Gambling is big business in the UK. According to NHS Digital, 57% of men and 54% of women reported gambling in 2018, while the Gambling Commission suggests that online gambling grew by 8.1% from 2019 to 2020.
During the pandemic, gambling changed quite significantly: while consumers could still buy scratchcards and lottery tickets in supermarkets and off licenses, betting shops were closed and sports matches cancelled, leading many activities to move entirely online. And according to a new study from researchers at the University of Bristol, although the British public gambled less overall during lockdown, among regular gamblers, rates of online gambling increased substantially.
Physically attractive people are routinely judged to be “superior” in other ways — to be more trustworthy, for example, and honest, and intelligent. However, evidence for the unwarranted “attractiveness halo” effect has tended to come from studies that have involved snap-judgements with no feedback or repercussions for the people doing the judging. Gayathri Pandey and Vivian Zayas at Cornell University, US, wanted to explore how this bias plays out in the longer term, when contradicted by actual data. If, say, we’re given information that an attractive investor is actually losing us money, while an unattractive investor is securing profits, surely we’ll quickly drop that bias in relation to these individual people at least? Alarmingly, the pair’s new paper in the British Journal of Psychology suggests not.
Pain is not a purely biological phenomenon: discrimination, anxiety around work, and general mental strain have all been shown to contribute to the experience of chronic pain. Many researchers therefore take a biopsychosocial approach, exploring the multifarious factors that impact on and are impacted by pain.
A new study in Stress & Health explores the long term consequences of social factors on pain. The team, from the universities of Georgia and South California, Los Angeles, specifically focus on families involved in the 1980s “farm crisis” in the US Midwest, a period where many lost their jobs, land value crashed, and businesses failed — and finds that this financial stress is related to the experience of pain nearly 30 years later.
Imagine that you live in a village which is threatened with rising sea levels. If you don’t do anything, your home is going to be flooded. You could pool your resources together with other villagers and build a large dam around the entire village to ensure that everyone’s property is safe. Or, if you have enough resources yourself, you could build a smaller dam around your own house, protecting your property — and leaving everyone else to either do the same or try and co-operate without you.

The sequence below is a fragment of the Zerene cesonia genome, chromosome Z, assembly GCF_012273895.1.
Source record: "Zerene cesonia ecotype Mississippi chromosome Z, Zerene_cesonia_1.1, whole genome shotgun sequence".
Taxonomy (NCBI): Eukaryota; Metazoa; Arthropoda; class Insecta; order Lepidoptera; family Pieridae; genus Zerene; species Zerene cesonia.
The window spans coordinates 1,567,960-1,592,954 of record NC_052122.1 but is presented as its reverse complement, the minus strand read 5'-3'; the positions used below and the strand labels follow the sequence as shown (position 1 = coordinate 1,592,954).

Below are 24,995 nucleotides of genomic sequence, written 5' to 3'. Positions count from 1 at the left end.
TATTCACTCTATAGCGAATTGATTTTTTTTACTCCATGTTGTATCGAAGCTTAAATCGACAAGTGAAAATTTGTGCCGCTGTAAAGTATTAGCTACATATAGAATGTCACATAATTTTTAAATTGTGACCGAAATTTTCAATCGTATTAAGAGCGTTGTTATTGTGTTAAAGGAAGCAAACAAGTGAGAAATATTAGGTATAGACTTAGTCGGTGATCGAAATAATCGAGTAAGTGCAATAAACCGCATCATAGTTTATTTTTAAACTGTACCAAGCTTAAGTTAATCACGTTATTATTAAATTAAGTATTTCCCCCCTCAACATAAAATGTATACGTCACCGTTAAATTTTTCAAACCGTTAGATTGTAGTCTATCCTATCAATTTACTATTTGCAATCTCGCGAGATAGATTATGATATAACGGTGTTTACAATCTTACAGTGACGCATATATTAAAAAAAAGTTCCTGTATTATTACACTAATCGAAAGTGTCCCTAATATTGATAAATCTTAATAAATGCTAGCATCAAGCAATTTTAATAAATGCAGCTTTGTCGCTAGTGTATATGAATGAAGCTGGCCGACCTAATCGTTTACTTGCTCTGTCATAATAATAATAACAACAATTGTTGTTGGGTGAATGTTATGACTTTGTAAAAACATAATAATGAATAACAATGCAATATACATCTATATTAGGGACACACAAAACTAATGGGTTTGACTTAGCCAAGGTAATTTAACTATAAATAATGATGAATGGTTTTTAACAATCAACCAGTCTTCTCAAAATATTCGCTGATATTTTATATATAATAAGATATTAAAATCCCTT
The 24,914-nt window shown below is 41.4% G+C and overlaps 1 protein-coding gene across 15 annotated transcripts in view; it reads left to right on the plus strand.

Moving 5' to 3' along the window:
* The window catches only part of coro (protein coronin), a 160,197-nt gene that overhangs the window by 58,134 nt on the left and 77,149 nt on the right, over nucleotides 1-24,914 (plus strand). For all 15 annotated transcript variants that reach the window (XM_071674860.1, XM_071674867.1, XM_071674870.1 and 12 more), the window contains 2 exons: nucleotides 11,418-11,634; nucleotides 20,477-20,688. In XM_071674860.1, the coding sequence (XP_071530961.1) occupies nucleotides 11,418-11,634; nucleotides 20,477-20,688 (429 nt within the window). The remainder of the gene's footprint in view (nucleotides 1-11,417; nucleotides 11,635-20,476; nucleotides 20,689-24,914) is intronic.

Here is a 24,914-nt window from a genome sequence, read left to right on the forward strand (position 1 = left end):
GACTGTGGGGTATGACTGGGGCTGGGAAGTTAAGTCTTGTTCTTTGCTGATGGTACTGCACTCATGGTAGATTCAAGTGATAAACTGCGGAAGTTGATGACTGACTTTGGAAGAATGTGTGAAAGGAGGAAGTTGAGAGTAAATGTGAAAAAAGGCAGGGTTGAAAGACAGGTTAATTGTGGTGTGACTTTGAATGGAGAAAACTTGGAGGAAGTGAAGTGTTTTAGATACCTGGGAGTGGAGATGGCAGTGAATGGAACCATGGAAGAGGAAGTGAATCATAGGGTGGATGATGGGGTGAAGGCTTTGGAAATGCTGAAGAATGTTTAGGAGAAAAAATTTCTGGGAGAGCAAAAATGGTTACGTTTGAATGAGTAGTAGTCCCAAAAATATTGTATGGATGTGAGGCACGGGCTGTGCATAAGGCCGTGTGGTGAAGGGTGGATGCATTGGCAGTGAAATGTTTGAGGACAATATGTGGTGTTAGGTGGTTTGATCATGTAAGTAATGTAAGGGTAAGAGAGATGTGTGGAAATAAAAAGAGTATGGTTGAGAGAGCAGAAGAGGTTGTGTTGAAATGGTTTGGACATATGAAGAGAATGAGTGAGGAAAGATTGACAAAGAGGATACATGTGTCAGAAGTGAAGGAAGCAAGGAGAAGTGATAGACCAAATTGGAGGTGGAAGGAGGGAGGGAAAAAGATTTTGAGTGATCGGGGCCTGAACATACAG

Human societies constantly face similar choices between public and private solutions to pressing issues: think about the provision of healthcare or education, for instance. But only some people can afford to build a dam around their own house, or send their child to a private school. Now a new study in Nature Communicationssuggests that when group members are able to be self-reliant in this way, the provision of public goods suffers.
Most of us are aware of the vast inequality that exists in the world — and even if we’re not, exposure to that information can change how we behave. Research has found that we’re more likely to take risks when exposed to inequality and that it can make high-income individuals less likely to be generous.
It can also change the way people feel about public policy, as Melissa L. Sands and Daniel de Kadt from the University of California, Merced find in a new study in Nature. They explored real-world inequality in low-income neighbourhoods in South Africa — and found that visible reminders of unequal socioeconomic status can raise support for taxation of the wealthy.